Effects of different incubation and start-feeding temperature regimes on growth, survival, and histomorphology of cod larvae
Mean lengths of newly hatched cod larvae from egg incubation at 4 °C (Low-L) and 9.5 °C (High-H) were similar, and only minor differences were observed in larval histomorphology. However, growth performance of larvae reared at 4 °C (T1-LL) and 9.5 °C (T2-LH) from the 4 °C egg incubation and 4 °C (T3-HL) and 9.5 °C (T4-HH) from the 9.5 °C incubation group were different during start-feeding and metamorphosis. Incubation and larval rearing temperature affected developmental rate and survival. T1-LL and T2-LH larvae were larger than T4-HH larvae at sampling stage 4 (early larvae), but the differences disappeared thereafter. Larvae from T3-HL did not survive beyond stage 8 (late larvae/start metamorphosis), and survival of T1-LL larvae at the end of the experiment was very low. Larvae from T2-LH were significantly larger than larvae from T4-HH at stage 12 (end metamorphosis). Comparative studies of the histomorphology of vital organs did not reveal temperature-related differences between sampled larvae/early juveniles. Characteristic traits in the histomorphology of cod larvae at the selected developmental stages are presented. Our results show that egg incubation and subsequent larval rearing temperature affected the growth performance and survival but did not have any significant effects on the organ development and histomorphology.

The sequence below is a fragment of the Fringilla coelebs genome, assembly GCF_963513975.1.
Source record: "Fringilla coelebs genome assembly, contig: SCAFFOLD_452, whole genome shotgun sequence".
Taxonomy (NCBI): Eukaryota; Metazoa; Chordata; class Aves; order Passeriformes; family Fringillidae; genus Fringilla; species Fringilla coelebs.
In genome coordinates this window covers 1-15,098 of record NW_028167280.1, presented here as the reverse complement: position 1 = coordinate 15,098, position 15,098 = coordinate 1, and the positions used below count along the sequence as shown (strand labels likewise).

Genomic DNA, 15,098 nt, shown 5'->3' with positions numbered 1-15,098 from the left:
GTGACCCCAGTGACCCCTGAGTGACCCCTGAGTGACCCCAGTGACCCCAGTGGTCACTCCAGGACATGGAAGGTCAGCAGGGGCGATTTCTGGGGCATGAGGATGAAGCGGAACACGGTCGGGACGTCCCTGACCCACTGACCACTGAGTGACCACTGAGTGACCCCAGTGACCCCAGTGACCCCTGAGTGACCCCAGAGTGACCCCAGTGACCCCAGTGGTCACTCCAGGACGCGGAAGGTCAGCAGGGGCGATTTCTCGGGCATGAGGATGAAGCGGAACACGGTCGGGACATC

KeywordsAtlantic cod larvae Temperature Development Histomorphology Survival
We would like to thank the staff at the Center for Marine Aquaculture Research in Tromsø for support during the experiment and Lara Agulló Núñez and Fride Tonning at the histolab at the Institute of Arctic and Marine Biology, University of Tromsø, for sectioning and staining of numerous larvae. This investigation was financially supported by the Research Council of Norway (CODE, RCN-project 199482).
Compliance with ethical standards
Conflict of interest
The authors declare that they have no conflict of interest.
All applicable international, national, and/or institutional guidelines for the care and use of animals were followed by the authors.
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